Today, I’m delighted to be taking part in the blog tour for The Lost Child by Emily Gunnis. And hooray, I don’t need to apologise to anyone today because I managed to finish the book on time! I’m not sure how coherent this review will be as my head is still a little bit fried but I’m hoping it makes enough sense hehe. Read on to find out why you should pick this one up during lockdown… 😉

the lost child


synopsis

1960. Thirteen-year-old Rebecca lives in fear of her father’s temper. As a storm batters Seaview Cottage one night, she hears a visitor at the door and a violent argument ensues. By the time the police arrive, Rebecca’s parents are dead and the visitor has fled. No one believes Rebecca heard a stranger downstairs…

2014. Iris, a journalist, is sent to cover the story of a new mother on the run with her desperately ill baby. But fatefully the trail leads to the childhood home of Iris’s own mother, Rebecca…Seaview Cottage.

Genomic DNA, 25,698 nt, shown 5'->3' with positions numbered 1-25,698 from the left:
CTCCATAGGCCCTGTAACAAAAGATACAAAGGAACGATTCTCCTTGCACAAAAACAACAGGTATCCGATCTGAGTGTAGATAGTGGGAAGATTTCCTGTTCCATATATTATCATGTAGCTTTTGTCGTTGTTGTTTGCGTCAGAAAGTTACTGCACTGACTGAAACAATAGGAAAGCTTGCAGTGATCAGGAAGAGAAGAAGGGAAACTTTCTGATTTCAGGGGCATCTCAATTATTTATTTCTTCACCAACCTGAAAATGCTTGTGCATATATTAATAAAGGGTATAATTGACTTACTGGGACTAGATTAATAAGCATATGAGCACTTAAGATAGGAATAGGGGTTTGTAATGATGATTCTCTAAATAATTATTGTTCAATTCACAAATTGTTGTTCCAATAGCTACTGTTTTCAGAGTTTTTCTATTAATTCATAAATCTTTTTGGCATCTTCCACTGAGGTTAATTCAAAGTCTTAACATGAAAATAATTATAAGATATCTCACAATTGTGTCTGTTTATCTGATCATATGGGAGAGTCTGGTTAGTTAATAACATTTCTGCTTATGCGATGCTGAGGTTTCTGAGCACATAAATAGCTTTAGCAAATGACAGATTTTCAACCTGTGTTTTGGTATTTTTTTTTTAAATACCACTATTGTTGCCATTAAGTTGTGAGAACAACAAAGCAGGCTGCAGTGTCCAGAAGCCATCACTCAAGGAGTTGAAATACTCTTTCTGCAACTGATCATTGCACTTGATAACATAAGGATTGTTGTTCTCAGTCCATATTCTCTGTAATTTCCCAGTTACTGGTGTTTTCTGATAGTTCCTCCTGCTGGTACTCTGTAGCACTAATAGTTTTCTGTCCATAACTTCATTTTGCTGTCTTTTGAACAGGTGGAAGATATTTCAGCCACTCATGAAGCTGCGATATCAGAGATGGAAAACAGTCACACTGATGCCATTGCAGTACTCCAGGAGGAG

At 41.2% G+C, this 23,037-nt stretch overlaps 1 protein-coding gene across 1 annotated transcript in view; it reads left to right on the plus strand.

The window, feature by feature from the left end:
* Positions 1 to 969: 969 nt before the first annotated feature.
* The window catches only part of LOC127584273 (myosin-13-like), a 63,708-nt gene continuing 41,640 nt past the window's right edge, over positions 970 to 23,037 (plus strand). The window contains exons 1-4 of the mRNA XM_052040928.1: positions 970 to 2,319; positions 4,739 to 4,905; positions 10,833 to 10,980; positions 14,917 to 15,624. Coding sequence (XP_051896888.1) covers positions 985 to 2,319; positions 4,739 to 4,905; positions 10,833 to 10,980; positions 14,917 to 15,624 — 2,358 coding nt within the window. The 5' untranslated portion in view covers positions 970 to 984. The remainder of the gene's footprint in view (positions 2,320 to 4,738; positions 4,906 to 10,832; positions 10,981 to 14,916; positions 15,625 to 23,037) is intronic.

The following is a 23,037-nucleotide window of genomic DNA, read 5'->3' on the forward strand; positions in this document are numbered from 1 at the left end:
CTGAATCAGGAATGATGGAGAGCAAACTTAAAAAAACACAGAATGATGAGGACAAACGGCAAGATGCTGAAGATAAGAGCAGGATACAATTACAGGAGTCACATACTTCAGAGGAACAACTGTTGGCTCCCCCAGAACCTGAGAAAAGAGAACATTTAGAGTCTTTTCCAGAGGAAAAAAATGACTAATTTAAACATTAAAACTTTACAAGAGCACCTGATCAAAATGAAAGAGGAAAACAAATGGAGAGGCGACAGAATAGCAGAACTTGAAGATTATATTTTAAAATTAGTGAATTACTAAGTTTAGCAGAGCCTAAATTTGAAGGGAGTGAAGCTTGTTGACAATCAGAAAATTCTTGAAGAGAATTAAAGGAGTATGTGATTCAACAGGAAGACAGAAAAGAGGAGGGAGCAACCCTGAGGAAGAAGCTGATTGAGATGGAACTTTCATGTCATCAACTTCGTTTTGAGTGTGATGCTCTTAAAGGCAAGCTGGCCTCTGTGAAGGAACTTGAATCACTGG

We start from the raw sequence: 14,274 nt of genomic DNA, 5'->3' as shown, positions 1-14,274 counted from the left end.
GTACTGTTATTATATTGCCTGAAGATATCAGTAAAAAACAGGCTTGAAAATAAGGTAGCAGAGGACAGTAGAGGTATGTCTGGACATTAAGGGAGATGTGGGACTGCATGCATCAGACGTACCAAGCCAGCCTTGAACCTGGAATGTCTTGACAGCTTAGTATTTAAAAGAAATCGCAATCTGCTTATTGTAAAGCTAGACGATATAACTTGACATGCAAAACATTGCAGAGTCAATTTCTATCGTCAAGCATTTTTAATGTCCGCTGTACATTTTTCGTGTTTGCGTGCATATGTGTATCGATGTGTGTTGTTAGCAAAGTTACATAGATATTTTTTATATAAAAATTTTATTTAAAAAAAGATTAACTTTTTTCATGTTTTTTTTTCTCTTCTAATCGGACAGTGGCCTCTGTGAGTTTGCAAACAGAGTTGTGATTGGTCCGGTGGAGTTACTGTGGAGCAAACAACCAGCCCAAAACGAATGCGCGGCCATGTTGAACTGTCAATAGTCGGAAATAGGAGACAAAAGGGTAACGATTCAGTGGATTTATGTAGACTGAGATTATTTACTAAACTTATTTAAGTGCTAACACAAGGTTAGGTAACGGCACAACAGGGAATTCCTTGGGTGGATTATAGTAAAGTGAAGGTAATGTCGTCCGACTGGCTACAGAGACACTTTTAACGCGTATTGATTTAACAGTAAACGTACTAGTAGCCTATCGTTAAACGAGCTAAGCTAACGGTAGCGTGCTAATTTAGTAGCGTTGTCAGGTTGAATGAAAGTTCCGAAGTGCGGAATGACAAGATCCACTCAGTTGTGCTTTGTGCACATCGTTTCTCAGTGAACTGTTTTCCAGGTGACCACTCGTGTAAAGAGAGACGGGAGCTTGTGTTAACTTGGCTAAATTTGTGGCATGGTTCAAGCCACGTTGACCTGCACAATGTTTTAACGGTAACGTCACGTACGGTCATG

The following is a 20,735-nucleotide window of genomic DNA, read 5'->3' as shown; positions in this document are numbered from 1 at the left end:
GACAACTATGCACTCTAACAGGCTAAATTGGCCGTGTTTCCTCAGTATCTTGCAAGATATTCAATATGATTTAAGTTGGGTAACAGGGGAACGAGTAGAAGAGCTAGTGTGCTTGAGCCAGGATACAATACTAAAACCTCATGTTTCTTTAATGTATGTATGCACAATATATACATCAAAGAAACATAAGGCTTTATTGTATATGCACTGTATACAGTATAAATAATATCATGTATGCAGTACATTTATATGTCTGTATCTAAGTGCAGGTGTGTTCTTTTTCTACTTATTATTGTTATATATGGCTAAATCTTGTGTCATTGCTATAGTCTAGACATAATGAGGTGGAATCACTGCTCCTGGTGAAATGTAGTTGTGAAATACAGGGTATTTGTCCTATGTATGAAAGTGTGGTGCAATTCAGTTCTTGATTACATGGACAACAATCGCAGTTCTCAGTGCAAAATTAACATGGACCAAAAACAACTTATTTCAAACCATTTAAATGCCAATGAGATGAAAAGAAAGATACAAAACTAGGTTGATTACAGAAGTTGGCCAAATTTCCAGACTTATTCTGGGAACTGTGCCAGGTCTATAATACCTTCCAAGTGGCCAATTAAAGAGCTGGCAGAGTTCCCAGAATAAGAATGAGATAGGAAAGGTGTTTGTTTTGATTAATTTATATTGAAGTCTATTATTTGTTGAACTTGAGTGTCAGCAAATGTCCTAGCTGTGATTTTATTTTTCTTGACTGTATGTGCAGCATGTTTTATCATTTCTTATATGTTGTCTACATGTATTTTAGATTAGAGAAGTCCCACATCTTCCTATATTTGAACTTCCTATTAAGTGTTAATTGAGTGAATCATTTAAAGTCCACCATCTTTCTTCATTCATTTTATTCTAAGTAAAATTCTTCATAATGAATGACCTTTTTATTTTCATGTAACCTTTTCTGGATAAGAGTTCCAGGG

As Iris races to unravel what happened the night Rebecca’s parents were killed, it’s time for Seaview Cottage to give up its secrets.


my thoughts

This was an incredibly easy book to get invested in. The scenes set in the present are extremely gripping and then you have the backstory adding so much more. The way everything gradually begins to come together as the book progresses was nothing short of awesome.

The author was able to keep me guessing for a good while with chapters written from an unknown perspective; just when I thought I had figured out who was speaking, Gunnis would throw me off the scent again. I love when a book can do that.

The gradual reveal was really well executed and had me hurtling towards the end of the book, desperate for answers. This is the perfect book to lose yourself in at the moment.

There are a lot of perspectives to get your head around at first and it took me a while to get everyone straight in my mind but after a while, this was no longer an issue and I knew who everybody was and how they all linked up. I love books where history seems to repeat itself so if that’s something you like too, I would recommend this one!

I will say that there were quite a few mistakes in the ARC that occasionally pulled me out of the story a little but hopefully these were caught before the final printing!